A cutaway AJS 500 twin exhibited by the London factory at early 1950s shows including 1952 Earls Court was a sensation at the Bonhams stupendous £3.4m auction at Stafford recently.
Estimated at £8000-£12,000 it sold for £68,750 including 25% automobilia premium, almost six times top estimate. Bonhams would reveal only that it had gone to a private buyer in America. Among interested parties was American TV host Jay Leno who has a vast collection of bikes and cars.
The AJS was the first ‘complete’ bike lot to come under the hammer at the two-day auction, getting the bike lots off to a storming start and ending up as seventh best seller overall. A standard 1954 AJS 500 twin is worth £3000-£5000 in today’s market.
Vendor Robert Hamilton of Wigwam Motorcycles had bought the machine for £8000 in June from private owner Shaun Wright who had tried to get UK and US museums to buy it or put it on display on permanent loan. All said they had no room, he reports.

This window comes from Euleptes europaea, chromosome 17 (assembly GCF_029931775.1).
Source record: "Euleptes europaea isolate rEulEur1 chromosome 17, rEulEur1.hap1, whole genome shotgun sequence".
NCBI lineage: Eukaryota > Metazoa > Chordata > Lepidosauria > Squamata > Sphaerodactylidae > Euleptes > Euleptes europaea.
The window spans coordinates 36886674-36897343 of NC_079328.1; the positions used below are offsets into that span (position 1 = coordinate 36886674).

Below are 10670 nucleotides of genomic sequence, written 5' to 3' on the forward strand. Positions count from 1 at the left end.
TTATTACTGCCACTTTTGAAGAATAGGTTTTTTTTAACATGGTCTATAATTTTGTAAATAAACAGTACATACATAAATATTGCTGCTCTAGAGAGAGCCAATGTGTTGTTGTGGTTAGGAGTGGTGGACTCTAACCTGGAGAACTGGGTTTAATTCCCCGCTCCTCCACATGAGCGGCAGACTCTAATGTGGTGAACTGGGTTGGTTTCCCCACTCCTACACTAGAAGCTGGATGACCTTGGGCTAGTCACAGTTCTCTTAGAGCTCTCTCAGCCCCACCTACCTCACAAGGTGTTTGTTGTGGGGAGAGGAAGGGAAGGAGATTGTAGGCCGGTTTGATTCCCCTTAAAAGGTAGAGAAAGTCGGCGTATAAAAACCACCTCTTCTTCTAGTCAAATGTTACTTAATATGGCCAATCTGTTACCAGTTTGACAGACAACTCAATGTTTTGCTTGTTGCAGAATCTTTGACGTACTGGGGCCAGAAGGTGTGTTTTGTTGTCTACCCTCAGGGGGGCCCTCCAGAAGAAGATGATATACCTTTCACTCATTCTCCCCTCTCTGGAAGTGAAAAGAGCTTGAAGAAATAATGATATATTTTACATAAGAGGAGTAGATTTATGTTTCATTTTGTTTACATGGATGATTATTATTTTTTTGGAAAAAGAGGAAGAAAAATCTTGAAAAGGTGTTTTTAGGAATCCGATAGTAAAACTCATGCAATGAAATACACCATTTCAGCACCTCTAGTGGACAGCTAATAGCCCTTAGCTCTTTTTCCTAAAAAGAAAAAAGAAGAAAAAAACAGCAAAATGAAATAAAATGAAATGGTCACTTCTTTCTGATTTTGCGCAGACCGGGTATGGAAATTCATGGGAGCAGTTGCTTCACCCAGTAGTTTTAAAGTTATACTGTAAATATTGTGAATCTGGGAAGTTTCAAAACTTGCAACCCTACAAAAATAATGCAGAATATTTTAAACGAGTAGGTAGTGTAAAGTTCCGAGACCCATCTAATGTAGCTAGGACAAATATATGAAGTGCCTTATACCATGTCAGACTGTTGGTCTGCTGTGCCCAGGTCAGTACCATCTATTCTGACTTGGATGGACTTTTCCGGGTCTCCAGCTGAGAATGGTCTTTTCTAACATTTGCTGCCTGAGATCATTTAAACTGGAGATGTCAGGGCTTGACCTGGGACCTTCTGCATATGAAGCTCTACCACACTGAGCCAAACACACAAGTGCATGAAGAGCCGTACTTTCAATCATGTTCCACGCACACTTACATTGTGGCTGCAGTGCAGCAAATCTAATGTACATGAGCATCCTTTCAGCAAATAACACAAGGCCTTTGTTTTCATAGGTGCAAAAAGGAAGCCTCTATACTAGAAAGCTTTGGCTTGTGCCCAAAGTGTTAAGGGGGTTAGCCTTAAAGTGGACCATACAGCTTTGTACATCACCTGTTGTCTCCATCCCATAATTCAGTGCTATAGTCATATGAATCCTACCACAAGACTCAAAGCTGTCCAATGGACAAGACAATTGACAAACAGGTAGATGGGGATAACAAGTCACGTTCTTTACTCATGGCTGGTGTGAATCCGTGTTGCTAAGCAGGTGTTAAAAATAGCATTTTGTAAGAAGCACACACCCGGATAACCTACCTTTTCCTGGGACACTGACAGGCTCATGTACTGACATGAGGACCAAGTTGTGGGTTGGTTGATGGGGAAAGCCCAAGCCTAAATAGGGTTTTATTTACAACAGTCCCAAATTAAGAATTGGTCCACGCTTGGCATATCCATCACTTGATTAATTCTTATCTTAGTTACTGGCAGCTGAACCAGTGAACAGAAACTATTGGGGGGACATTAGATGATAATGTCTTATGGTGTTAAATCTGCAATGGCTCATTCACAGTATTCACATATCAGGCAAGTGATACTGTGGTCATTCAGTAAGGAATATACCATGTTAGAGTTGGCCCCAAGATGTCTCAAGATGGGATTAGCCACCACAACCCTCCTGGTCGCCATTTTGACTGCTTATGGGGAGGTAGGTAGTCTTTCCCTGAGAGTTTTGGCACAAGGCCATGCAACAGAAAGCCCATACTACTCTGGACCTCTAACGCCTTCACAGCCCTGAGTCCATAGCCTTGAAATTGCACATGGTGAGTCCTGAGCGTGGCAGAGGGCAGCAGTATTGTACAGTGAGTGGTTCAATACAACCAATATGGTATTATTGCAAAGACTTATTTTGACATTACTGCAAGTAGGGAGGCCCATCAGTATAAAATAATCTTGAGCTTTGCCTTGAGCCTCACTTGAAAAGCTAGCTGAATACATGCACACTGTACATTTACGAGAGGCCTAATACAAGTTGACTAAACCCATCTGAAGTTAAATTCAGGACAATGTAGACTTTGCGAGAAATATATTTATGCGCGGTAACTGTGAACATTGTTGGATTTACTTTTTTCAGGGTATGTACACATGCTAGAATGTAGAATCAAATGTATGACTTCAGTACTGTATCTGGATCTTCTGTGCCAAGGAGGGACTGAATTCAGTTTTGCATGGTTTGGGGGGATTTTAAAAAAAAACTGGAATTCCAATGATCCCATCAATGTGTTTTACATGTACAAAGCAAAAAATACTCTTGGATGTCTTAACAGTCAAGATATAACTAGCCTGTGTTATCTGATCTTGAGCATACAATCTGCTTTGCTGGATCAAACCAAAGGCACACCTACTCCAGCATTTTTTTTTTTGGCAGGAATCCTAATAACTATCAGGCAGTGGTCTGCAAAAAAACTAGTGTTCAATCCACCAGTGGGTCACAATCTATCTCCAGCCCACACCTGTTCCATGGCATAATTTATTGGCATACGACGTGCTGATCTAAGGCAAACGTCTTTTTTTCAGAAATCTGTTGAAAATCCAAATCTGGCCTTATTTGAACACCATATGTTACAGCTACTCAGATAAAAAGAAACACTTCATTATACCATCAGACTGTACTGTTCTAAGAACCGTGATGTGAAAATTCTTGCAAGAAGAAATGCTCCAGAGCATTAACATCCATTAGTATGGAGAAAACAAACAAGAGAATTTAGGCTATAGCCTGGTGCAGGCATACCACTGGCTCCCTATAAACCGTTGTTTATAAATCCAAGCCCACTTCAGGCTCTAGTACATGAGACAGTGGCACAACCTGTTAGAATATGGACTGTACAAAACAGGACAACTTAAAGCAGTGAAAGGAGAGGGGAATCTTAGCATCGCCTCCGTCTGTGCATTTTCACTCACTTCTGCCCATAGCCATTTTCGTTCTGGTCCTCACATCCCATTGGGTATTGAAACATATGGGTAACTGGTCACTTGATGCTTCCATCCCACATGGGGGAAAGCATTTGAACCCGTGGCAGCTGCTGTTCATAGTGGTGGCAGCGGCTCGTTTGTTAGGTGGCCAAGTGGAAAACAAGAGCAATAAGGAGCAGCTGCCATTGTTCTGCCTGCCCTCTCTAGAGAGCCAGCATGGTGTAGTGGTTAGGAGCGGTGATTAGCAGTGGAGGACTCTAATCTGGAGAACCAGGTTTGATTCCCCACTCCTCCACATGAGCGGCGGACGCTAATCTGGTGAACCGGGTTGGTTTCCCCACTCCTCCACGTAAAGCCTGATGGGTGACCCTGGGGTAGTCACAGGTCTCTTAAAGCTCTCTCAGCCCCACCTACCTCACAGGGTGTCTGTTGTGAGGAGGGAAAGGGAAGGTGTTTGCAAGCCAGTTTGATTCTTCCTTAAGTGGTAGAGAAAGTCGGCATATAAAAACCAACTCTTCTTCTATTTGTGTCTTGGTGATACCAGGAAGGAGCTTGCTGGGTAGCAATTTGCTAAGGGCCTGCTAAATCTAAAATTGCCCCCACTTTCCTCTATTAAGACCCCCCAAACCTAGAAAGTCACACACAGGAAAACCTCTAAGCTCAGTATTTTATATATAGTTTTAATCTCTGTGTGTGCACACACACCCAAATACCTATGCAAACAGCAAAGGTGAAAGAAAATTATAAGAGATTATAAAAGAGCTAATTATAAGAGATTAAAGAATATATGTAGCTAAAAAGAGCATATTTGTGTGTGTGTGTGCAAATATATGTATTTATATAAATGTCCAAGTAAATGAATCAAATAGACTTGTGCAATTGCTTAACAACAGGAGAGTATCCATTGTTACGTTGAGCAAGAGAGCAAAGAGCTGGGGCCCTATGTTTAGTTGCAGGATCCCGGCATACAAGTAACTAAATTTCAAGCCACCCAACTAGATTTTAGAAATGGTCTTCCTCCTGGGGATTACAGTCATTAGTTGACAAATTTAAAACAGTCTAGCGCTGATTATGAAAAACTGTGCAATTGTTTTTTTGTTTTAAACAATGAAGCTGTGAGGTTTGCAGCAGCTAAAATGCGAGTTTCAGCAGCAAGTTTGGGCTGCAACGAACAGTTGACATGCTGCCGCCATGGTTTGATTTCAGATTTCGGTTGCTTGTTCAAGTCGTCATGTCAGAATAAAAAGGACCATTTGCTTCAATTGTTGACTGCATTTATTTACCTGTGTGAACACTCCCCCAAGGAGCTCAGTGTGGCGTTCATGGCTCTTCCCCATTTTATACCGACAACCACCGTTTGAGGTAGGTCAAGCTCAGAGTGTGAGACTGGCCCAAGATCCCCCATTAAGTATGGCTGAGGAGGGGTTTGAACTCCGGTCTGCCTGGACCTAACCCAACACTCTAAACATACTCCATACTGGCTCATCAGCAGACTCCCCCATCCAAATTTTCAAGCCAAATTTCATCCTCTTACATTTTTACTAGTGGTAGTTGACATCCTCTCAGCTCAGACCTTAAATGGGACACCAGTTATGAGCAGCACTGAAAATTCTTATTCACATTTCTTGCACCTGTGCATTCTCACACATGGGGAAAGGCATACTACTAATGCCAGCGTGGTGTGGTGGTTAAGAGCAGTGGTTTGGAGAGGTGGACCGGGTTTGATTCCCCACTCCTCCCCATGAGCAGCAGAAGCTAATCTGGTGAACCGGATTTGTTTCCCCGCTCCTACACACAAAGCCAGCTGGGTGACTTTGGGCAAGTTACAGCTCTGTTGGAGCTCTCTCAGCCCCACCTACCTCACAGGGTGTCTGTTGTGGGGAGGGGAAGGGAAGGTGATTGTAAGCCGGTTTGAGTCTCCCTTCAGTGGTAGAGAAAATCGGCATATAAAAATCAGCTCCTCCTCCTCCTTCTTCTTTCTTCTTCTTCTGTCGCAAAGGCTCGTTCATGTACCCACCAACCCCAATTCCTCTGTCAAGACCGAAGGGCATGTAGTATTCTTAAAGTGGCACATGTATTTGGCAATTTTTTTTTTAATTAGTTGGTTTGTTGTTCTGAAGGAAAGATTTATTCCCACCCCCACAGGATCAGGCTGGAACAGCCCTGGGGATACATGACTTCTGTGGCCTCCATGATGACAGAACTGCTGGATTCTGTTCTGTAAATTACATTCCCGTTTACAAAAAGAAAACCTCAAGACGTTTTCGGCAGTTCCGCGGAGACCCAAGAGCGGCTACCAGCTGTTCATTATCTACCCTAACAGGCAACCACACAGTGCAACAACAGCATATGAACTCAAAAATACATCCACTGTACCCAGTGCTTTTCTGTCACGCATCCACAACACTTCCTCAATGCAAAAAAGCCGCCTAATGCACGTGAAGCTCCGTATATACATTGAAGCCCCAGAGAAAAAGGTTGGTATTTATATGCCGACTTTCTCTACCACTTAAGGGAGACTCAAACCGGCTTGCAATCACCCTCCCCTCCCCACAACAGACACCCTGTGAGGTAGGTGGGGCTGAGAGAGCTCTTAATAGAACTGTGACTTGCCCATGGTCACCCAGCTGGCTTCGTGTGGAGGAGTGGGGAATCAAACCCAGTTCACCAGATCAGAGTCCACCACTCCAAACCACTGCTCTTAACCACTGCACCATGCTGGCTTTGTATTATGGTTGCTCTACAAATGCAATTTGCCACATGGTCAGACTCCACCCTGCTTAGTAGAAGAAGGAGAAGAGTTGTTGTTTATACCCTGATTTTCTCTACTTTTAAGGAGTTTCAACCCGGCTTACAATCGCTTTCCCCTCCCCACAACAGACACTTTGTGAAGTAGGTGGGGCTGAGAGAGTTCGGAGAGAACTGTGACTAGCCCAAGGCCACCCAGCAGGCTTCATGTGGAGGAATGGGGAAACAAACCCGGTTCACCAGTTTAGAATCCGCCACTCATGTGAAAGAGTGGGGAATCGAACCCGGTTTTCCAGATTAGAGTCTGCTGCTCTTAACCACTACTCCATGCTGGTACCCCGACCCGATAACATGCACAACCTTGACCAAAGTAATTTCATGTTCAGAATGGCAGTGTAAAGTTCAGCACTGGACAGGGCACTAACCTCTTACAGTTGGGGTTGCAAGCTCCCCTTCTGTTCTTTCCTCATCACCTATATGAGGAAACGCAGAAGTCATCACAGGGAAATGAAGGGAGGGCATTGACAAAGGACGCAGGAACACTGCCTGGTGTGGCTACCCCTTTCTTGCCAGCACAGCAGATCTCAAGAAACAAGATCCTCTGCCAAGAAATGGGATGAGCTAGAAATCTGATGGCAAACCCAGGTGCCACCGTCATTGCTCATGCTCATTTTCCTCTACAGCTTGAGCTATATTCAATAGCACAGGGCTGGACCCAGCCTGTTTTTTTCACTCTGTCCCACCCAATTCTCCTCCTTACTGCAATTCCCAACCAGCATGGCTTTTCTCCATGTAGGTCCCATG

Wright sold the AJS with its large and heavy stand containing electric motors and rollers to work the suspension and make the pistons go up and down.
Buyer Hamilton restored the stand, which had been painted white, to its original varnished wood finish, and returned it to working order. He then filmed this fascinating machine in action for YouTube building up pre-auction interest.
Accepting that the AJS might only make bottom estimate, Hamilton, a Harley-Davidson collector, was amazed when steady bidding took it to £55,000 under the hammer.
Said seller Hamilton: “Wow! Never expected that outcome. I’d been nervous ever since I committed to sell with such a low reserve, but the bidding gods were on my side.”
Shaun Wright, a Norwich gardener, was philosophical about more than £40,000 slipping through his fingers.
“This is an important bike, a stunning piece of engineering. I am very annoyed with myself for letting it go,” he said. “But Robert paid me the asking price. He did a good job on the marketing, and it’s his good fortune.”
Wright had obtained the sectioned AJS via a dealer involved in dispersing exhibits from the Pembrokeshire Motor Museum which closed at the end of 2014.
Top seller at the Bonhams auction was a dismantled project 1925 Brough Superior sand racer at £264,500 (top estimate £180,000) including 15% premium. The auction sold 92% of its 500 lots.